The Government in Spain has increased the VAT tax on ebooks to a whopping 21%, while printed books are consistent at 4%! In 2009, Spain lowered the VAT rate on ebooks to a very reasonable 4% and an entire digital industry was born. The country is facing tough economic times and has decided to increase it again. Why the large gulf between the printed variant and the digital format? Printed books are considered “cultural goods” and therefore are immune to the increases you will soon be paying for ebooks from any provider in Spain.
The increase in tax will hamper growth in that country as people will consider doing business outside their country. This might be a boon for Amazon, which bases their European headquarters out of Luxemburg, where they can offer ebooks to many markets at a rock bottom VAT rate. This is mainly how customers can buy books in the UK and only pay a pittance in taxes, the same can be applied to Spain.
Publishing Perspectives interviewed Antonio María Ávila, executive director of the FGEE (Federation of Spanish Publishers Guilds), was swift to state that the government had been “kind” to the book industry. He’s also convinced that the e-book VAT rate is a dispute to be solved by Europe as a whole, not a Spanish problem in particular. “Our battle is to get Brussels to consider e-books as books, because now they are judged to be a service,” he said, in a statement to the press. “It’s a very current matter that leads us down other paths,” he added, to underscore that as far as the Spanish authorities are concerned, the industry is satisfied—that is, a good deal for print books is enough.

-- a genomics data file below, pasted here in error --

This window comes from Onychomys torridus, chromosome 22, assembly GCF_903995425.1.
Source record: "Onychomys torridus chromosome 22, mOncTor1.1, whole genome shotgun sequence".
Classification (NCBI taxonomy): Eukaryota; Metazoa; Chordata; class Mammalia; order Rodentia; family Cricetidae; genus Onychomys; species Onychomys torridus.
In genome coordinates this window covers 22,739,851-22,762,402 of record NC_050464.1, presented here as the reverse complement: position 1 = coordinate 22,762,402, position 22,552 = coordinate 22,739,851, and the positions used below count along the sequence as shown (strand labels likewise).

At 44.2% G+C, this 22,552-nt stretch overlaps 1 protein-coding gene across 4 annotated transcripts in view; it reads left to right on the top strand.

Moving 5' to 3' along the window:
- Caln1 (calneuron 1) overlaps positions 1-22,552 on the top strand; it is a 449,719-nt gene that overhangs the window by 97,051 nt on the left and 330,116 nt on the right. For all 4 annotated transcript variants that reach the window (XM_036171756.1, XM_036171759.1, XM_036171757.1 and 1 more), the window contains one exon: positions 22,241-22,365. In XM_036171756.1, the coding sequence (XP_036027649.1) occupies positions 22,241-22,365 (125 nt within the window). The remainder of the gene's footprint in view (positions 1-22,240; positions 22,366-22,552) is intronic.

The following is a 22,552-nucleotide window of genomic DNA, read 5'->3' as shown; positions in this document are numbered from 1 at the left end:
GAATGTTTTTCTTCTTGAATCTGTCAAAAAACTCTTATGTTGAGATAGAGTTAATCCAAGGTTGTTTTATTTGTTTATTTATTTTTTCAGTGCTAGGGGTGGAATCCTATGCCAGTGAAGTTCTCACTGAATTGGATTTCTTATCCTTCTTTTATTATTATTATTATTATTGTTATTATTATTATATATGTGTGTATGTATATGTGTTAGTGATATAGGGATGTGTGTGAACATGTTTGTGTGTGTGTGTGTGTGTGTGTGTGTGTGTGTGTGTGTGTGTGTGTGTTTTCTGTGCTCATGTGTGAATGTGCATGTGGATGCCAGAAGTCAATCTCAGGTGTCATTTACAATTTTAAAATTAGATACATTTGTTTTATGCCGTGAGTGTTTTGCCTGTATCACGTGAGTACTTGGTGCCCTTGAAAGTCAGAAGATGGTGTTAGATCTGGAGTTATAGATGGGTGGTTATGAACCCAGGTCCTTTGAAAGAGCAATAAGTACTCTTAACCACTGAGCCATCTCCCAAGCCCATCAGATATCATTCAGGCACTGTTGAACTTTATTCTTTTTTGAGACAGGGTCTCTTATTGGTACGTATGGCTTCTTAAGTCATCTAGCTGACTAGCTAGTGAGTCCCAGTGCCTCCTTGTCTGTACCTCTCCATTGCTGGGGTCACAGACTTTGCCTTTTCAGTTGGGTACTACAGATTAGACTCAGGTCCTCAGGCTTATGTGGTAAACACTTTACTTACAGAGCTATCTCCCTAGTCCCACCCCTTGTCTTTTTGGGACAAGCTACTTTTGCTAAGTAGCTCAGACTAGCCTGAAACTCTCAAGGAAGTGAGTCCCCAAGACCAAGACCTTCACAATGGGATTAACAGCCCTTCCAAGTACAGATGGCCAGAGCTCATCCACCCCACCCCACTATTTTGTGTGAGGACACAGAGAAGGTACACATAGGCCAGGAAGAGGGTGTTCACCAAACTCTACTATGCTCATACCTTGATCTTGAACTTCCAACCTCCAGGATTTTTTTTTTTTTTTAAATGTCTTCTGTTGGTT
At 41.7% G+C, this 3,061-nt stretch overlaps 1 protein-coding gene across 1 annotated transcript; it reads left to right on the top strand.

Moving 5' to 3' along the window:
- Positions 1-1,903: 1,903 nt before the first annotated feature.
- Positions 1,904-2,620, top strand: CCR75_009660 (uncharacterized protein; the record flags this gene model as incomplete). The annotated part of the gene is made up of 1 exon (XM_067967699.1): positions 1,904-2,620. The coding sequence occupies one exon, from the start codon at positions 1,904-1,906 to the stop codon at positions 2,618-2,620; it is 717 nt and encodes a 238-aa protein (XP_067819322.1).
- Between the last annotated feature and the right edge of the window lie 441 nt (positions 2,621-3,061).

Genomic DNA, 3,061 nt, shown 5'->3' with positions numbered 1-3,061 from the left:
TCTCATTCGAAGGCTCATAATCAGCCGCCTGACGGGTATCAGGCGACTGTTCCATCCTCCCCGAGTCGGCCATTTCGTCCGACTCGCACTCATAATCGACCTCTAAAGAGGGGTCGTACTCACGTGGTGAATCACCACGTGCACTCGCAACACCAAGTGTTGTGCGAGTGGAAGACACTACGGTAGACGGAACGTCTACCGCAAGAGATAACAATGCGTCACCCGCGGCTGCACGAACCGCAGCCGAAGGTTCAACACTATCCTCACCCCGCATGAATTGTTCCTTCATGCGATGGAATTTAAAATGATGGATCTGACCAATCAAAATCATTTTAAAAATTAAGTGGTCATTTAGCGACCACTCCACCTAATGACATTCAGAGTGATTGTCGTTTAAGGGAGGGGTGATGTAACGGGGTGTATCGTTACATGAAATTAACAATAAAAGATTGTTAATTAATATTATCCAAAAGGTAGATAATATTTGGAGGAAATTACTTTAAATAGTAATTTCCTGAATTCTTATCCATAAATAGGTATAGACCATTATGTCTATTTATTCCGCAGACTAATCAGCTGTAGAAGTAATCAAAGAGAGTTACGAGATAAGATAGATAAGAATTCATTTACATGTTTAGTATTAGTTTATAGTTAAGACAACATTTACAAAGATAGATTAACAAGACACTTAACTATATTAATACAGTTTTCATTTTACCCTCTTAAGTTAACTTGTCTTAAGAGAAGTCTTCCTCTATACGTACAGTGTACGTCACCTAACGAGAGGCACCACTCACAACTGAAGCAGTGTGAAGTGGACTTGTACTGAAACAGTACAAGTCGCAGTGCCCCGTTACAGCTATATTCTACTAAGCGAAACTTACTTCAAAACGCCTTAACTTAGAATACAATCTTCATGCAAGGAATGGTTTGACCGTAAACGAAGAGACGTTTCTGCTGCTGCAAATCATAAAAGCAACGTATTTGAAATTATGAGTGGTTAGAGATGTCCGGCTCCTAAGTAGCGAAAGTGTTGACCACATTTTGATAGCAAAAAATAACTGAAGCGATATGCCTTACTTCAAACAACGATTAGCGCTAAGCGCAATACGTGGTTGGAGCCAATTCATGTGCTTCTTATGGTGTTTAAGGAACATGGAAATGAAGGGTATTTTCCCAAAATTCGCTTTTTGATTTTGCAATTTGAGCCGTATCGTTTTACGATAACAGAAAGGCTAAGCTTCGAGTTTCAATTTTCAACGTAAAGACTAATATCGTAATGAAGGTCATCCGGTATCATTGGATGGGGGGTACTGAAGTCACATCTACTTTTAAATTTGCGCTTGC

Michael Kozlowski is the Editor in Chief of Good e-Reader. He has been writing about audiobooks and e-readers for the past ten years. His articles have been picked up by major and local news sources and websites such as the CBC, CNET, Engadget, Huffington Post and the New York Times.